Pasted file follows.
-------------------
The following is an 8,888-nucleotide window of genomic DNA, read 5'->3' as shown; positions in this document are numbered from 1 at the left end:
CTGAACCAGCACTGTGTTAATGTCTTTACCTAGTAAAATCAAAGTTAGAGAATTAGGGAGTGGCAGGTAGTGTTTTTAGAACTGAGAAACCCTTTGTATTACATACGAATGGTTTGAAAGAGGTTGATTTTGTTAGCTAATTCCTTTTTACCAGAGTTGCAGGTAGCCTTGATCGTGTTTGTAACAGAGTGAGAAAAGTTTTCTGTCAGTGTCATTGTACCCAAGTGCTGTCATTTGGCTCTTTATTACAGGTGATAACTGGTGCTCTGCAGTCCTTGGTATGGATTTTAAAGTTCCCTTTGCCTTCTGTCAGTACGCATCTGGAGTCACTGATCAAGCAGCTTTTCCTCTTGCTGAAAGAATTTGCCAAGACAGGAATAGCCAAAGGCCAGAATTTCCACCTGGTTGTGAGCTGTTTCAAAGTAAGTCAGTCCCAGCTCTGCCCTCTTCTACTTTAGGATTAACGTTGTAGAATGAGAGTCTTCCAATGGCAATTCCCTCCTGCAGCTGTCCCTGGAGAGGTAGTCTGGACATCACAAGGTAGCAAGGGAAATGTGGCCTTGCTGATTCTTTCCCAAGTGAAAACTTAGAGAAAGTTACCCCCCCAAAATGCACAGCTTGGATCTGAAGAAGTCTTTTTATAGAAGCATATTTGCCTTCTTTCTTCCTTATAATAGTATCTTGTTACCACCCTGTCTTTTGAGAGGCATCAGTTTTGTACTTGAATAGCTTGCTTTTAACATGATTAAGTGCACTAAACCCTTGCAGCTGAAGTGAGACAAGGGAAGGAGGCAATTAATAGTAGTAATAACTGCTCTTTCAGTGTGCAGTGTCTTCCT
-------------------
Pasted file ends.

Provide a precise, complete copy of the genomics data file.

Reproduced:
The following is an 8,888-nucleotide window of genomic DNA, read 5'->3' as shown; positions in this document are numbered from 1 at the left end:
CTGAACCAGCACTGTGTTAATGTCTTTACCTAGTAAAATCAAAGTTAGAGAATTAGGGAGTGGCAGGTAGTGTTTTTAGAACTGAGAAACCCTTTGTATTACATACGAATGGTTTGAAAGAGGTTGATTTTGTTAGCTAATTCCTTTTTACCAGAGTTGCAGGTAGCCTTGATCGTGTTTGTAACAGAGTGAGAAAAGTTTTCTGTCAGTGTCATTGTACCCAAGTGCTGTCATTTGGCTCTTTATTACAGGTGATAACTGGTGCTCTGCAGTCCTTGGTATGGATTTTAAAGTTCCCTTTGCCTTCTGTCAGTACGCATCTGGAGTCACTGATCAAGCAGCTTTTCCTCTTGCTGAAAGAATTTGCCAAGACAGGAATAGCCAAAGGCCAGAATTTCCACCTGGTTGTGAGCTGTTTCAAAGTAAGTCAGTCCCAGCTCTGCCCTCTTCTACTTTAGGATTAACGTTGTAGAATGAGAGTCTTCCAATGGCAATTCCCTCCTGCAGCTGTCCCTGGAGAGGTAGTCTGGACATCACAAGGTAGCAAGGGAAATGTGGCCTTGCTGATTCTTTCCCAAGTGAAAACTTAGAGAAAGTTACCCCCCCAAAATGCACAGCTTGGATCTGAAGAAGTCTTTTTATAGAAGCATATTTGCCTTCTTTCTTCCTTATAATAGTATCTTGTTACCACCCTGTCTTTTGAGAGGCATCAGTTTTGTACTTGAATAGCTTGCTTTTAACATGATTAAGTGCACTAAACCCTTGCAGCTGAAGTGAGACAAGGGAAGGAGGCAATTAATAGTAGTAATAACTGCTCTTTCAGTGTGCAGTGTCTTCCT